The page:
I searched through thousands of fabrics at all the major mills around the world. I thought this was really unique. It took a year of work with dozens of prototypes before we got here. I really like this denim because I found it's more durable and comfortable. You can get 20 oz. denim jeans, but it'd feel like you're wearing sandpaper. This bi-directional stretch means the fabric stretches vertically and horizontally. They're more comfortable if you're wearing slim-fitting jeans. 100% cotton doesn't have any give, so it's a lot easier to tear.
Over 60% of the people who've donated to our campaign are actually people who we didn't know before. They're people who are looking for new products to try out. I've also been getting all sorts of international people, I've gotten e-mails asking if I'll ship to Finland. It's amazing that you can just put the product out there and see who's interested.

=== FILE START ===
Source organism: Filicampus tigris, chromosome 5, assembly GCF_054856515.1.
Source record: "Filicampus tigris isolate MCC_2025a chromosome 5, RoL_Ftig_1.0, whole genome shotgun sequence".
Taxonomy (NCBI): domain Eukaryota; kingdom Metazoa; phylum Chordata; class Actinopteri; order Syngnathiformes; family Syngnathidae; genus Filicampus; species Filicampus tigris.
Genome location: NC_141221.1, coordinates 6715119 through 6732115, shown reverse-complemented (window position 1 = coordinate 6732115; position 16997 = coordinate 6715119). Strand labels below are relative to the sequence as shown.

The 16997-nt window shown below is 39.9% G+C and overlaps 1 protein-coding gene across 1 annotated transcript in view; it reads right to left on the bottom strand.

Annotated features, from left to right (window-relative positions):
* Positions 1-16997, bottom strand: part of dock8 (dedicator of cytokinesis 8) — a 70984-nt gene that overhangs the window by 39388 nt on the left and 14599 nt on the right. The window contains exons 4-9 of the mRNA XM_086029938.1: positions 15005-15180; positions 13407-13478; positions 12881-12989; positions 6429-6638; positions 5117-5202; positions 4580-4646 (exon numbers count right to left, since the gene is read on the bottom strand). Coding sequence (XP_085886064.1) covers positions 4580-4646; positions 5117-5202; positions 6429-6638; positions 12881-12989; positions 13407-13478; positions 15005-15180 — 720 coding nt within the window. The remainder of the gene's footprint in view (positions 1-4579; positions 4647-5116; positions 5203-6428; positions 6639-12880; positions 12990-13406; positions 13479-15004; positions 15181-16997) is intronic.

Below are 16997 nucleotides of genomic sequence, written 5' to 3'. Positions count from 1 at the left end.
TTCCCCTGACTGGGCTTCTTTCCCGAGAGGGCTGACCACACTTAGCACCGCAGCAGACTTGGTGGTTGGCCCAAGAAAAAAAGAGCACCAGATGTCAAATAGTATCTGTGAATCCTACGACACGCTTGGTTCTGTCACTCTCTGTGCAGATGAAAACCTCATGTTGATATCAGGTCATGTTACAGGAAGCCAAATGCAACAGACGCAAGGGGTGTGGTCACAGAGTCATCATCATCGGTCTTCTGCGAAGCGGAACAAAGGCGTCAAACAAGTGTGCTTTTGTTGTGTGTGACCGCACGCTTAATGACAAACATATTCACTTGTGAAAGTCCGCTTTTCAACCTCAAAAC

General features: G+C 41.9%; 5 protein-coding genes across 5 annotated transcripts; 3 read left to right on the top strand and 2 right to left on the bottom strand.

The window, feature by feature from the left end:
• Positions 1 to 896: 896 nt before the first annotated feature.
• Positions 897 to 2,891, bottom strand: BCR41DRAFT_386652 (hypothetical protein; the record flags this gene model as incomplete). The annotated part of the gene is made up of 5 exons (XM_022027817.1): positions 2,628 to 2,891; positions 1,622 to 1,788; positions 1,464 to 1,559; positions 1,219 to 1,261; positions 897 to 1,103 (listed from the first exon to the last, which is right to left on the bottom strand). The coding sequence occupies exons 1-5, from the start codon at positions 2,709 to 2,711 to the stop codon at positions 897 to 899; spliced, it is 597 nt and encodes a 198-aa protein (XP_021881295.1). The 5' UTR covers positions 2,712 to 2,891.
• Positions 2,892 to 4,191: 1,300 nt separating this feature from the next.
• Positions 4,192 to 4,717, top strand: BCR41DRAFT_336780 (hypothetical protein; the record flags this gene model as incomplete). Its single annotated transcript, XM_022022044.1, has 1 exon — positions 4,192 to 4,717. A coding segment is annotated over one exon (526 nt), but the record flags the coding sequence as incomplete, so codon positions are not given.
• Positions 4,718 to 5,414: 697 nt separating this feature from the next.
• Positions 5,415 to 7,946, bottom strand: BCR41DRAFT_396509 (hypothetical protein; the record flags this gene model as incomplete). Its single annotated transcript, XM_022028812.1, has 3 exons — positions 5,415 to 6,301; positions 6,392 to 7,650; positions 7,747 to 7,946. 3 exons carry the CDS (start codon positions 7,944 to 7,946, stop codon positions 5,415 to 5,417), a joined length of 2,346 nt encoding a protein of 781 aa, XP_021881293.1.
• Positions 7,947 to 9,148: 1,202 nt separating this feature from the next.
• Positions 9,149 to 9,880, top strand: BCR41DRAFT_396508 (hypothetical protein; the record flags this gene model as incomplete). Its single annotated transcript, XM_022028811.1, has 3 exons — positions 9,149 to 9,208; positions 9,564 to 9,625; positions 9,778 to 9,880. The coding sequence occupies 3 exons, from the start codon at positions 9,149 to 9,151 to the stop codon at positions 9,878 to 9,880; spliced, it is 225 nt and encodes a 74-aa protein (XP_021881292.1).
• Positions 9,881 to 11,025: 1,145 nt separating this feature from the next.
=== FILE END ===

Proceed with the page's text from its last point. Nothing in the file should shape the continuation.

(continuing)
It's been surprising how supportive the community has been. I had to learn from scratch. I had to take sewing courses and then I went around to different factories, denim stores and other people who have their own denim lines. We found factories that really wanted to work with us, and went out of their way to buy chain-stitching machines, so that we could do the waistband and other parts of the jeans the right way.
It's not that I think premium denim brands are bad. I just think this new online model provides a cost-advantage—we can offer wholesale prices direct to consumers. Traditionally, if you're going to sell to retailers, they take a 2-3x markup on that price, and that didn't really make sense to me. If we can find people who really like our product, then selling directly to them makes more sense.